Ten years after Florida-based Lennar Corporation bought land on the corner of Ocean Boulevard and Pacific Avenue, the company celebrated the groundbreaking of a residential project dubbed Oceanaire on December 6.


“The project here has actually been a long time in the making. Unfortunately, [we] got caught in the economic recession,” Ryan Gatchalian, president of Lennar Southern California Urban/Multifamily, said. “We always believed in the City of Long Beach and the potential of this site, and it led us to hold the property throughout that and got us here today.”

Oceanaire, a residential project on Ocean Boulevard west of Pine Avenue, broke ground on December 6. Pictured from left are: Dewey Davis, senior director of construction for LMC, a Lennar company; Tom Garlock, senior vice president of construction for LMC; Darrin Zwick, president of Zwick Construction; and LMC employees JJ Abraham, California division president; Paul Ogier, California senior vice president; Kasey Kepp, director of construction; and Ethen Thacher, director of development. (Photographs by the Business Journal’s Larry Duncan)


Initial plans for the project located at 150 W. Ocean Blvd. contained retail space on the ground floor. However, after working with city staff, the seven-story project will forgo retail and include 216 luxury studio, one-bedroom and two-bedroom apartments. Residents of Oceanaire will enjoy an activated park, a pool terrace, a gym area and 406 stalls on two levels of subterranean parking.


The building will front Ocean Boulevard, adjacent to the historic Ocean Center Building, with a multipurpose park space that will include art elements. The rear of the complex, which will be directly across Seaside Way from The Pike Outlets, will engage the community with a public dog park. A massive slide from the street level down to the dog park will also be included.


“I will say that my favorite part of this whole development is the slide. I’m very excited about the slide,” Mayor Robert Garcia said during the groundbreaking ceremony. “[It’s] pretty cool. It’s a great way to activate the space and get people involved.”


When the emcee mentioned that Amy Bodek, director of developmental services, “called dibs” on the first slide when the project is completed, Garcia could be heard from the crowd saying, “We’ll see about that.”


“We have looked at this lot with incredible potential and excitement for this last decade,” Garcia said. “It connects so many pieces of The Pike, of downtown, of Ocean [Boulevard], of the residential community. To have this connect and create the fabric of the street and pedestrian experience is really critical.”


When asked what his favorite part of the project was, Gatchalian said the Bali pool. He explained that this feature is a two-foot-deep pool that will include private alcoves for people to hang out in. Gatchalian explained that the idea came directly from pictures of a resort in Bali. He said it will create waterfront-like balconies for residents surrounding the courtyard and will include LED lights that will shine up like stars at night.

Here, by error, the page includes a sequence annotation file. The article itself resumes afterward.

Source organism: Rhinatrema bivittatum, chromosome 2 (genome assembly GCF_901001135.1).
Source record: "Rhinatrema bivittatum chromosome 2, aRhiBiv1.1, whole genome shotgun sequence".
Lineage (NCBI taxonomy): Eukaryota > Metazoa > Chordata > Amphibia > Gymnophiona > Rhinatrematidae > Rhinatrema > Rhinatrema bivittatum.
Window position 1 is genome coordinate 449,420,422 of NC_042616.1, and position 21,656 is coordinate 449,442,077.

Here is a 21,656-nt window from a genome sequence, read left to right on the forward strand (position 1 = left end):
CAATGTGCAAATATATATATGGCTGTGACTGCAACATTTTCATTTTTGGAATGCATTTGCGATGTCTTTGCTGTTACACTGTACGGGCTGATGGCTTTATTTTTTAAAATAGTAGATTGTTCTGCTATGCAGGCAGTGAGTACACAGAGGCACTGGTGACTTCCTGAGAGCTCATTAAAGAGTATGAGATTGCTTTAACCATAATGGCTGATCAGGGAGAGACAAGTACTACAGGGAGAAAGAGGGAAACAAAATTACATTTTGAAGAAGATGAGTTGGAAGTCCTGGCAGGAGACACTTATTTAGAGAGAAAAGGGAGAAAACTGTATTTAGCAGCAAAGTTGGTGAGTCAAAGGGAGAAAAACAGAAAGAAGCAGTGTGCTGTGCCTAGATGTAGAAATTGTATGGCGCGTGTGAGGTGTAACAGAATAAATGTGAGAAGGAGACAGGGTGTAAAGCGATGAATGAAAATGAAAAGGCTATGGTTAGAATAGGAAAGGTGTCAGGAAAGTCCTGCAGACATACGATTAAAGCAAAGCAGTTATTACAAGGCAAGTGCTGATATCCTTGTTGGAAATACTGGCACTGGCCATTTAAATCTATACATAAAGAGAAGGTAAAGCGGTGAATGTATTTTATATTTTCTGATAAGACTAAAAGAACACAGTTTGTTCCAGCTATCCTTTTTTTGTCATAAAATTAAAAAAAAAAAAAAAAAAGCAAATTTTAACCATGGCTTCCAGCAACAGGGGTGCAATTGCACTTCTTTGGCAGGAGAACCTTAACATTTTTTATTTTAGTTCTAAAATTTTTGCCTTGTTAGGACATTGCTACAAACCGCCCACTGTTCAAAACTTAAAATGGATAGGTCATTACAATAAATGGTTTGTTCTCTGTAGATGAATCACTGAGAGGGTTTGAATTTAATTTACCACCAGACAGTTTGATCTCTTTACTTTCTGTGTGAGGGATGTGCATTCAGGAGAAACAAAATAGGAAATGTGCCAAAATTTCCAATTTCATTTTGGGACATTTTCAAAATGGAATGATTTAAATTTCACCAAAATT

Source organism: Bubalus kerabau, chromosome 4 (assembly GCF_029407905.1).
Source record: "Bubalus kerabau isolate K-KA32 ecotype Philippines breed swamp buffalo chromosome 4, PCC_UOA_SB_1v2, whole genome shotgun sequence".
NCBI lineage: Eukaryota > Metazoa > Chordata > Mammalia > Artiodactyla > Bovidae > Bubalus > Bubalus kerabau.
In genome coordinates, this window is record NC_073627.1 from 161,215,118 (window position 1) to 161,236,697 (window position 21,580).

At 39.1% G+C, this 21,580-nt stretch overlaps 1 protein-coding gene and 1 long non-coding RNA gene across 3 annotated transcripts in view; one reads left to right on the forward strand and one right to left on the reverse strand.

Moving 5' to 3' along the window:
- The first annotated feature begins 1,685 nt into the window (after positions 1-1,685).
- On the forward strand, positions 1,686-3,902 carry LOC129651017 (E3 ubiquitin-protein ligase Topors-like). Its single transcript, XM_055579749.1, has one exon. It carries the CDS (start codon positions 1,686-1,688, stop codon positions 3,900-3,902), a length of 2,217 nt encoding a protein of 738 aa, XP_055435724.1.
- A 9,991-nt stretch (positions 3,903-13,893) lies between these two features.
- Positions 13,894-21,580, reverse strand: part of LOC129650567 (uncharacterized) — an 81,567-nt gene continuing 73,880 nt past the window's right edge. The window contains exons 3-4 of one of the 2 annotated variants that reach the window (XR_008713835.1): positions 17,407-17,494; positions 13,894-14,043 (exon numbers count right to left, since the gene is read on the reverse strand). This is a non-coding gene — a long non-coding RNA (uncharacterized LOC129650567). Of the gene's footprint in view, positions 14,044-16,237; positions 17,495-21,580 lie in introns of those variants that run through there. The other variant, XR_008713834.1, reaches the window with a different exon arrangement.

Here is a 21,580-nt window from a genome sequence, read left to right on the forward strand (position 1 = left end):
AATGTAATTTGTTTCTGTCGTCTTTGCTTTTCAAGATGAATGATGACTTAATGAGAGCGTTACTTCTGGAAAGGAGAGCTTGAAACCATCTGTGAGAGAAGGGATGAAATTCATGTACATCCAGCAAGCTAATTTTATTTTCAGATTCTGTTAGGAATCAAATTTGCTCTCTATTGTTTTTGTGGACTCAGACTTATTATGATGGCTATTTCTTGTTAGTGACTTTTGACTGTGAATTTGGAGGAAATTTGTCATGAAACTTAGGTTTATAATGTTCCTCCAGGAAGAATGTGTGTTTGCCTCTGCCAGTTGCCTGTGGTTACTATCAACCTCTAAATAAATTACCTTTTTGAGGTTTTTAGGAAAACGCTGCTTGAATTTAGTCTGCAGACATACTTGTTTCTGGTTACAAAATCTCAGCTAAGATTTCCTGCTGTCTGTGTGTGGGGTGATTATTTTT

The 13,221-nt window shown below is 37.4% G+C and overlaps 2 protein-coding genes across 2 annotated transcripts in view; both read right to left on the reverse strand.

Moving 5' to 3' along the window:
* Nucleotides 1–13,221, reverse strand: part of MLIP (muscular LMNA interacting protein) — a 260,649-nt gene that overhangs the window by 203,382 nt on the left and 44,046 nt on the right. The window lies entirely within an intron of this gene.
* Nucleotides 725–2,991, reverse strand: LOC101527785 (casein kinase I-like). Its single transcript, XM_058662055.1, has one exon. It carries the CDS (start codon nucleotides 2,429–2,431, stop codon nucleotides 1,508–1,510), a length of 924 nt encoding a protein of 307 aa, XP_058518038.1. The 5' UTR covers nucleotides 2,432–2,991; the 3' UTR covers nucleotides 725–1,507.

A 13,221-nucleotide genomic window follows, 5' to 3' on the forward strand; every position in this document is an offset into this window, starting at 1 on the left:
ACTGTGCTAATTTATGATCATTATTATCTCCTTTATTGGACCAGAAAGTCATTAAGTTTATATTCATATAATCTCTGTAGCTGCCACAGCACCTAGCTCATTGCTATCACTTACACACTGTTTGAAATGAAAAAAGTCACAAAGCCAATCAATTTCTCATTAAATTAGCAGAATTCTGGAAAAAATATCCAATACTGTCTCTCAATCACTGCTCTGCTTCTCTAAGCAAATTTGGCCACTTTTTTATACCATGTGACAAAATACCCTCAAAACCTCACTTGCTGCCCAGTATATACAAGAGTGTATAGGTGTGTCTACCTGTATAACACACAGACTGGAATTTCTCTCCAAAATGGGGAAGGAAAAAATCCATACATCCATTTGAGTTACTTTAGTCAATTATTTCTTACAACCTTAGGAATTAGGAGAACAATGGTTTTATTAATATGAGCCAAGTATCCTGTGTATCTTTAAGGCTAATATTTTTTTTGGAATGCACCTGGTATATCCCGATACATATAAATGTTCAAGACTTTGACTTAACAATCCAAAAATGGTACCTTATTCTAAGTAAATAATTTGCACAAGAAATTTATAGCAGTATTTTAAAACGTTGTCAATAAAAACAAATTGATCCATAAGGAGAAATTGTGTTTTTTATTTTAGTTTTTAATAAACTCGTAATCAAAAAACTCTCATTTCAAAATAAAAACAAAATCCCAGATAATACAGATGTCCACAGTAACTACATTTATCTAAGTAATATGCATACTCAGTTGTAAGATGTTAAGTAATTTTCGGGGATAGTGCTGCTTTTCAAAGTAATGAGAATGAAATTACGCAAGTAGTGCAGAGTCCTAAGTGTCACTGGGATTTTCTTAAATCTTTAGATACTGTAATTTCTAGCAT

According to Kraig Kojian, president and CEO of the Downtown Long Beach Alliance, the residential units will be a welcome addition to the downtown area. He said the density of downtown is twice as high as the rest of the city with a population growing four times faster.

The site of the future Oceanaire (Photograph by the Business Journal’s Larry Duncan)


Being near the prominent corner of Ocean Boulevard and Pine Avenue, Kojian said the project’s proximity to public transportation adds value to it. The Blue Line and nearby Long Beach Transit combined with the area’s walkable and bike-friendly atmosphere will be a benefit to future residents, Kojian explained.


“We like commitments and investment in our downtown,” Kojian said. “I like holes in the ground, and I like cranes in the air. So the more we have of those, the better our downtown skyline will appear in the future. And that’s really what we’re working for.”


The project is scheduled to open during the fourth quarter of 2018, according to Gatchalian. This means it will open around the same time as phase one of the massive Long Beach Civic Center project, which began earlier this year.


“To have those projects come to life around the same time – and then the incredible work that’s happening catty-corner from here as we recreate the library and the park space – is going to be pretty spectacular,” Garcia said. “This is a part of a larger, incredible downtown puzzle.”


Darin Zwick, president and CEO of Utah-based Zwick Construction Company, said he is honored to partner with the city and Lennar to create this project at such a critical location in the downtown area. He assured that his company would construct the building to the highest standards on time and on budget.


“We believe in the people who are going to live here – the families, the individuals,” Zwick said. “This is a great day, but an even better day will be when we are all here for the grand opening.”

Brandon Richardson is a reporter and photojournalist for the Long Beach Post and Long Beach Business Journal.